We do not quite know what the Trump administration’s Afghanistan strategy will be, but it will certainly be different. U.S. Defense Secretary James Mattis hinted that much in testimony before the Senate Armed Services Committee on June 13.
We do know that an increase of 4,000 in the troop levels is coming, and that President Trump has allowed the Pentagon to decide the scope of military operations. But what else will make up the overall strategy that is under review? We can only guess, and hope it comprehends the complexity of Afghanistan.
Since the fall of monarchy in 1973, Afghanistan has endured an endless conflict, suffering internal coups, a foreign invasion, the U.S.-led battle against the Soviets, competition for influence by regional countries, and an insurgent ideology’s struggle for power. It has been a target as well as a source of local, regional, and transnational terrorists.Enjoying this article? Click here to subscribe for full access. Just $5 a month.
America’s Second Afghanistan War
With the help of another U.S.-led war, Afghanistan has been trying to pick up the pieces for the past 15 years in search of stability, viable political institutions, and effective structures of governance and security, but with only limited success. The war has had its share of failures, and Afghanistan its own. Afghanistan has been up against serious nation- and state-building challenges it never quite came to grips with in two-and-a-half centuries of history, and its failure to address these challenges has been a big part of the story of this troubled war.
In fact this has been Afghanistan’s unending war that America joined: a war among Afghans, a partly-military, partly-political conflict, whose remote origins go far back into the reaches of Afghan history. And there have been no winners in this war, including Pakistan, which too has been a party to the conflict.
Understanding neither the history of Afghanistan nor of its relations with Pakistan, Washington thought Afghanistan had only one problem: the Taliban. And even they were not defeated; they were just pushed into Pakistan, where they lived to fight another day.
The Risks of an Untried Option
As the White House thinks about a new strategy or at least approach, it might include one option that has not been tried: to deal with the sanctuaries issue head on and force Pakistan to eject the Taliban leadership and to ensure they get no support from whatever quarter.
As tempting as this option might look, it also carries some serious risks. Pakistan will no doubt resist this strategy for the fear of not only losing its strategic assets but also provoking a reaction in the Federally Administered Tribal Areas (FATA) and agitation by the Islamists. There will also be concern the Taliban could simply fracture into more deadly splinter groups.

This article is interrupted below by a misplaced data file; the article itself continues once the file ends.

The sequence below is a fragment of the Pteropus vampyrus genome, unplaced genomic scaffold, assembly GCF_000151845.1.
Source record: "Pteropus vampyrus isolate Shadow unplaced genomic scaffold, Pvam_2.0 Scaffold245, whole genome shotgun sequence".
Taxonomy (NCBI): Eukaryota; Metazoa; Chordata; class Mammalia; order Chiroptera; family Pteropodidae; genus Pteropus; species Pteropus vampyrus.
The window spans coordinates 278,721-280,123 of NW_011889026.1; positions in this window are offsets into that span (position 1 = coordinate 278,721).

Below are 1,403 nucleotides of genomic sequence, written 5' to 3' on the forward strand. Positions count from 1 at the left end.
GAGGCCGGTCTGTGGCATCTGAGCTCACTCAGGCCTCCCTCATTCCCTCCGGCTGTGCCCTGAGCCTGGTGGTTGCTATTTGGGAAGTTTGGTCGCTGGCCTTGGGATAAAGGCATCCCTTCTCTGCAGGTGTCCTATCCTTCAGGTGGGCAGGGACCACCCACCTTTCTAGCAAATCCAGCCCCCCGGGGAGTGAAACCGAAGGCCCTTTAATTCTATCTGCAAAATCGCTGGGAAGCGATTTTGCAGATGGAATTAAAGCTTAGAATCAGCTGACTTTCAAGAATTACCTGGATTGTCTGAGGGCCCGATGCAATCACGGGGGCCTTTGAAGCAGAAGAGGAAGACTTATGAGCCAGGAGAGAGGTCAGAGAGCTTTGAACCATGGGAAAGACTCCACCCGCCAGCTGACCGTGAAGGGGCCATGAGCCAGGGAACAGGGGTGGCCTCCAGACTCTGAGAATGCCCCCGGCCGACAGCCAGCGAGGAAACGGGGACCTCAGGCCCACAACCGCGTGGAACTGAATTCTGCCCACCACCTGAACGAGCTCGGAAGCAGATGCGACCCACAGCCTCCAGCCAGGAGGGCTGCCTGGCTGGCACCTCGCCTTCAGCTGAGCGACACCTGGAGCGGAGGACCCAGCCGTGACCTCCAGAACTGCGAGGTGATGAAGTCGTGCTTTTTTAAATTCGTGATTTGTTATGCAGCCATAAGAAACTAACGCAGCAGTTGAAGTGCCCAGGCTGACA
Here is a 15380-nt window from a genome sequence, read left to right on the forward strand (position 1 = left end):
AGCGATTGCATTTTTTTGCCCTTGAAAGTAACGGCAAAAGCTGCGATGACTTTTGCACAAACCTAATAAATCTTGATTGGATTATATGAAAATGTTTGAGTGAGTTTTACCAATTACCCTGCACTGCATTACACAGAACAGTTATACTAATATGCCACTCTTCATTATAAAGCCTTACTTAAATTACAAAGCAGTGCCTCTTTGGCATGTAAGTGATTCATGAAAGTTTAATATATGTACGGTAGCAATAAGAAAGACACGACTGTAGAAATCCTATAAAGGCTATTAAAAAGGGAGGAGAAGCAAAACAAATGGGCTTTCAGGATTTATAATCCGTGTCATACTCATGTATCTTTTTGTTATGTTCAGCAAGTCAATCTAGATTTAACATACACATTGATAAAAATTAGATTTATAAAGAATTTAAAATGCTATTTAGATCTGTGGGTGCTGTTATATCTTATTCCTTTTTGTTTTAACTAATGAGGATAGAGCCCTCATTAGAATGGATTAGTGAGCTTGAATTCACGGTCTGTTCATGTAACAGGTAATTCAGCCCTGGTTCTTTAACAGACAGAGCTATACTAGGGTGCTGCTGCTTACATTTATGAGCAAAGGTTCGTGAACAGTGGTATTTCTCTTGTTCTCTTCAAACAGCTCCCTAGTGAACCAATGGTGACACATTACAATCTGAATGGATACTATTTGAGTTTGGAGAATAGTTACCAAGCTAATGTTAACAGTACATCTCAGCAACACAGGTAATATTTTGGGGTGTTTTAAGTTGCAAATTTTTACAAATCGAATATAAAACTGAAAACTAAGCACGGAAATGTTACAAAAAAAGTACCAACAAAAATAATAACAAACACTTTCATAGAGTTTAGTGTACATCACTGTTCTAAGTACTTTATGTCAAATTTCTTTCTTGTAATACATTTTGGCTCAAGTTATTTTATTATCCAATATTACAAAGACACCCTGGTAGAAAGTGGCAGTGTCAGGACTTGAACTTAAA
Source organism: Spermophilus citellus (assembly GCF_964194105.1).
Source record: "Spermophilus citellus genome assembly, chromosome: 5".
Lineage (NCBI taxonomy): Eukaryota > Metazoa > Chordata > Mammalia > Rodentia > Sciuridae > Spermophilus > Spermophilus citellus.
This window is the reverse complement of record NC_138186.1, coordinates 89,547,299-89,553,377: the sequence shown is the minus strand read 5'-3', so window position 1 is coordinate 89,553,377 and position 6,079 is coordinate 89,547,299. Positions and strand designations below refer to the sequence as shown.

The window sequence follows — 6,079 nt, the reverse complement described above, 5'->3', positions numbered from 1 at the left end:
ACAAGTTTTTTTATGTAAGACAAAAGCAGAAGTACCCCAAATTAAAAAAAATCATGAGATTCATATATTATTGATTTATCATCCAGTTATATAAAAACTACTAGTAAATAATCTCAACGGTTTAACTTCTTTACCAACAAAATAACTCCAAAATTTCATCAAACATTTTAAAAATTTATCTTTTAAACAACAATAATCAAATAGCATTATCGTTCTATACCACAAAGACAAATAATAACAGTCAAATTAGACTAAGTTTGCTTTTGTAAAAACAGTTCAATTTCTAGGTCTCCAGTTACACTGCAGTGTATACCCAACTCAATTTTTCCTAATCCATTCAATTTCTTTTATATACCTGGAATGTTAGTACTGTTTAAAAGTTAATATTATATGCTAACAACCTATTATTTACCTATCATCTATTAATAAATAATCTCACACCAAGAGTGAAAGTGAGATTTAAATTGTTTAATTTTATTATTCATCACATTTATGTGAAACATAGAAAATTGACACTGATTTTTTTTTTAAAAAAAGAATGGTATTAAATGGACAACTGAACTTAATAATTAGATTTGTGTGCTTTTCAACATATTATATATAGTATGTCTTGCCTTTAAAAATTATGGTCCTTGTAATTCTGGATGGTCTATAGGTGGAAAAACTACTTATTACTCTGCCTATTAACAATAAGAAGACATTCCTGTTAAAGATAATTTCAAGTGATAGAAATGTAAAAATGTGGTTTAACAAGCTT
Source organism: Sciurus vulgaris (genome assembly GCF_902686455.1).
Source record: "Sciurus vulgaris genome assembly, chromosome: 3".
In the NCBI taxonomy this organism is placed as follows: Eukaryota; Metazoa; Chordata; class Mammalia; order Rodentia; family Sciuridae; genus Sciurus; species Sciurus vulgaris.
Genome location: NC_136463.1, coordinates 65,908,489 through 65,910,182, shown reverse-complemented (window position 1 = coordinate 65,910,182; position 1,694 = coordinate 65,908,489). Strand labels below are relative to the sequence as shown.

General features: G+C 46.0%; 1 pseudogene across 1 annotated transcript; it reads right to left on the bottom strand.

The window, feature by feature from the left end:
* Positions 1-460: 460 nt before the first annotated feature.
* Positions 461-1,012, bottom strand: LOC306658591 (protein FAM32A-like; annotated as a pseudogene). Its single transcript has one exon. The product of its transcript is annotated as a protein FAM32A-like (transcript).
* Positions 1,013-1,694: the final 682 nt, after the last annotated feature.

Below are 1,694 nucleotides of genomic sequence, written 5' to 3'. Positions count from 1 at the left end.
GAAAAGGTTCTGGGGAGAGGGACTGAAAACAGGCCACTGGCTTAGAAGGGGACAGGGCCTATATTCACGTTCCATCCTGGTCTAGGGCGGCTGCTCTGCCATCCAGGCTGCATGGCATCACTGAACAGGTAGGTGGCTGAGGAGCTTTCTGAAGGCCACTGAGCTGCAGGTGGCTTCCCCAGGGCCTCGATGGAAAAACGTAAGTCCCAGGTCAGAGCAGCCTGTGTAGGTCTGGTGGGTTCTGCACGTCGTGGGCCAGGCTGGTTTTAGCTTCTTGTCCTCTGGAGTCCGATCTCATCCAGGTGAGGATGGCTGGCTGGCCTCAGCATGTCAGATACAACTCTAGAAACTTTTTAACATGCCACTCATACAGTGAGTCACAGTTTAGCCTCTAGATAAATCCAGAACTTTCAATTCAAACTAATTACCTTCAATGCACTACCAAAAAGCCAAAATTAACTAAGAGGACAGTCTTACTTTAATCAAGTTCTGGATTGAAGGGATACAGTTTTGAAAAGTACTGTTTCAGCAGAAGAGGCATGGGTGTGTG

If they do not get what they want in Afghanistan, the Taliban might also go after Pakistan. A disinherited Taliban would be a great threat to Pakistan and to the United States. The loss of the Taliban as possible allies would stoke greater anxieties in Pakistan about the India-Afghanistan axis and may return Islamabad to the India-centric jihadists. The fact is the Taliban is just one among many challenges Afghanistan faces, and the likely destabilization of Pakistan for the sake of an unlikely stabilization of Afghanistan will be a bad strategy.
Whether Pakistan succumbs to Washington’s pressure or resists and risks being sanctioned and isolated, there will be consequences that will not serve American interests well. If the objective is to end the war and get out of Afghanistan, this course of action will have an opposite effect; it will prolong the conflict.
But that is not all. More broadly, the fact is that the Taliban is not the only issue defining U.S.-Pakistan relations, and so this needs to be kept in perspective when thinking of bilateral ties. Washington has important interests in Pakistan: some relating to Afghanistan and India, some to U.S. security, and others to wider geopolitics. Pakistan’s logistical support to the war in Afghanistan is critical, as is its intelligence cooperation in the fight against terrorism. There is also the long-term threat of extremism within Pakistan that affects its stability.
The safety and security of Pakistan’s nuclear assets also remains important to the United States, as does the issue of non-proliferation. Pakistan’s relevance has also become salient in the geopolitical context because of the China-Pakistan Economic Corridor and Russia’s enhanced interest in the region.
The administration appears to recognize this, or at least some members of it say so publicly. Speaking before the House Foreign Affairs Committee on June 14, Secretary of State Rex Tillerson said: “Pakistan and our relationship with them touches on some much broader issues relative to stability in Afghanistan and how we achieve that, but also stability in the Indo-Pacific region. It is a very complex relationship we have with the government of Pakistan.”